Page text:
Fellow boomers, have you suffered the annoying experience of being in a diner or needing assistance at Target and the staff person says, “Be with you in a minute, hon,” or “Any seat you want, sweetie”? Does this bug you the way it does me? I don’t recall being addressed this way when I was in my 40s; it seems to be a relatively new phenomenon since my hair turned gray. Or does the waitress talk to everyone this way?
I’ve got nothing against terms of endearment. My husband was Sweetie Pie #1 and the dog was Sweetie Pie #2. As a teacher and principal, I often referred to students as “honey,” but never teachers. When the person you’re talking to isn’t a loved one, these terms often reveal a power relationship. The person using the term is in control, “honey” is an underling to be mollified. If I had called a staff member something so sugary, he or she would have had good reason to take offense—or even file a sexual harassment complaint.
With the waitress, it’s like she’s talking to one of her own children. She’s telling me Mommy is there for me. I’d like to know if she’d talk to her own parent or grandparent this way. Probably not, due to respect—or a long history of being in the less powerful end of the relationship.
Of course if the endearment comes when you’re complaining because you’ve been seated for 15 minutes and haven’t been waited on or your order was screwed up, that’s another matter. Then it’s the equivalent of “I’m in charge here and you’re going to have to accept that’s the way it is.” You might respond just as sweetly, “Darling, I’d like to speak to the manager.”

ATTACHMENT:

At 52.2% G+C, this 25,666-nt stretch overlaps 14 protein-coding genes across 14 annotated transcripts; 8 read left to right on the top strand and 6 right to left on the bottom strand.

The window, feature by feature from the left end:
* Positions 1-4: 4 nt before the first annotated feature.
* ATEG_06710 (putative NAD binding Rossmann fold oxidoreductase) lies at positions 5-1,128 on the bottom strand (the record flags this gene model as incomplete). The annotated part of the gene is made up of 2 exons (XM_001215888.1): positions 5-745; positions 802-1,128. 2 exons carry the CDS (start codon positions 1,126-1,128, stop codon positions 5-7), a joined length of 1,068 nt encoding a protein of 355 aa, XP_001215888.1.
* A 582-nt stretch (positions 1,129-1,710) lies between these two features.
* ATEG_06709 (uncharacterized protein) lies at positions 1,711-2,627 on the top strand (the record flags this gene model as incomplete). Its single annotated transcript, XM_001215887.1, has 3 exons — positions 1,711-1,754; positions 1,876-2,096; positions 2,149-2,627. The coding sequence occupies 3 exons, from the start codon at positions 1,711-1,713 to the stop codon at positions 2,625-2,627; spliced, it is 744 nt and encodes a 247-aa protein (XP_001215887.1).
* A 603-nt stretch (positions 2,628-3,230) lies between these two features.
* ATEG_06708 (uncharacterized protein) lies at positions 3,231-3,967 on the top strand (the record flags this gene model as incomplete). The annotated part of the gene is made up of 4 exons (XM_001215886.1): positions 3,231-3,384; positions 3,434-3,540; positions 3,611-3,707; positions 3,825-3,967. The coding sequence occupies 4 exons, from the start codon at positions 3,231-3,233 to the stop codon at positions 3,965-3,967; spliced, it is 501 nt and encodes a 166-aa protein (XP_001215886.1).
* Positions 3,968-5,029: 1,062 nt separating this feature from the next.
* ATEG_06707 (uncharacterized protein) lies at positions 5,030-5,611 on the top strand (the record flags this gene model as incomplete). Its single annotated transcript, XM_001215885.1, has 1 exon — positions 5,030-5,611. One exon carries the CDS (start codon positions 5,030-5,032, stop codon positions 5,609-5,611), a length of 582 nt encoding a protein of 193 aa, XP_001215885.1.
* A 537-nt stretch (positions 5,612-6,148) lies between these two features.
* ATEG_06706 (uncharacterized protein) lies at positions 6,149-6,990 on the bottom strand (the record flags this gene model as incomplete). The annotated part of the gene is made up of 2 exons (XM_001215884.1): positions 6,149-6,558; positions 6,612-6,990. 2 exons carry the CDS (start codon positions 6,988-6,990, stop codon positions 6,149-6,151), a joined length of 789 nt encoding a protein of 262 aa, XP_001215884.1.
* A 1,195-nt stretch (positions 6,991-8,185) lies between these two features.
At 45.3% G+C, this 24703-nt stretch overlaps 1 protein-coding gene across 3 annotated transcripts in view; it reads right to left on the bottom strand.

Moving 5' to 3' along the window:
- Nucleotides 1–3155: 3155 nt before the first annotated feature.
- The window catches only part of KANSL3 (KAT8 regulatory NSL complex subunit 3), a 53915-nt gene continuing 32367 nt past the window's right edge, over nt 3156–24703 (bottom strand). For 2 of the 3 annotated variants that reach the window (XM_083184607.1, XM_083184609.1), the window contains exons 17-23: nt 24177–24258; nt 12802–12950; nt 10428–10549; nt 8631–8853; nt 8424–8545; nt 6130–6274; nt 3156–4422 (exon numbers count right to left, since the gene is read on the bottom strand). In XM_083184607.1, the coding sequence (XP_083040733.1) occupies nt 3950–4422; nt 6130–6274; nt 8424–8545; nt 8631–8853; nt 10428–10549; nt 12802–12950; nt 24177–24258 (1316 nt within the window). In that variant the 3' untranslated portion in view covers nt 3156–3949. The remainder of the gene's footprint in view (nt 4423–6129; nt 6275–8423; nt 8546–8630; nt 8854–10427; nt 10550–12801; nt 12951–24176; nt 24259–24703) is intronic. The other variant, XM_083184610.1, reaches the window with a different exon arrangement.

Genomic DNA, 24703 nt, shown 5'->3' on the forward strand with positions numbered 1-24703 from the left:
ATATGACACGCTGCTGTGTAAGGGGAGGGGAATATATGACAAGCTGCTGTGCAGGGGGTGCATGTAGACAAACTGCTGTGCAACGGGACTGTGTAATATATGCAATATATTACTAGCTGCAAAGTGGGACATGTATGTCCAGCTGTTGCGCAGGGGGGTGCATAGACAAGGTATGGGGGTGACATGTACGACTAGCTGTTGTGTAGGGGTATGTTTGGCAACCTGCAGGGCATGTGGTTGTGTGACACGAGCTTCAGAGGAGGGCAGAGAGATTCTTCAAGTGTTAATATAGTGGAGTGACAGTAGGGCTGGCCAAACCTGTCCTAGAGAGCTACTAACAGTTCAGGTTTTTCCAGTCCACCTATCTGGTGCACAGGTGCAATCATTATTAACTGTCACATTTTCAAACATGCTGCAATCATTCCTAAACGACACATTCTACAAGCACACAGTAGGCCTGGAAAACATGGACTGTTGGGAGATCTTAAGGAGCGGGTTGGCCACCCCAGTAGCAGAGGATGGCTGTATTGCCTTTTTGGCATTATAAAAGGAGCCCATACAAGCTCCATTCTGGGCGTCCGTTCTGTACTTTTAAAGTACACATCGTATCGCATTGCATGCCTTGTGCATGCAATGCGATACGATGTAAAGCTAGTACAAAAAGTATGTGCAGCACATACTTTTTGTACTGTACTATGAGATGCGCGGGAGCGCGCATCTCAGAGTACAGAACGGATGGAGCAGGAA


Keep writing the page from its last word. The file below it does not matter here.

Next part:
Most of us Boomer women remember when the male boss at work would refer to us as “sweetheart” while he squeezed our shoulders or—God forbid—laid his big hand on our butts. Those memories still sting.
Maybe these verbal snuggles don’t bother you. When I feel insulted, I consider if I’m ever going to see this waitress again. If it’s a place I visit often, I might just say, “You can call me Lenore.”
On the other hand, life is too short to get upset about small things. This is a small thing, right? They are terms of affection, even if we feel condescended to.
It reminds me of the guy who saw me at the shopping center wearing my jazzy yellow and black sunglasses with new short grey hair. “Nice glasses, Grandma.” He didn’t know I had been a brunette until the day before. So I responded, “Thanks, and don’t call me Grandma” to a big grin. It makes a good story.
Everything that could offend makes a good story if you look at it the right way. So take care of yourself first. Is telling off the waitress going to result in a better day for you? Then do it. Maybe she’ll think twice before she addresses another mature person this way. Otherwise, accept it as affection and enjoy your lunch.
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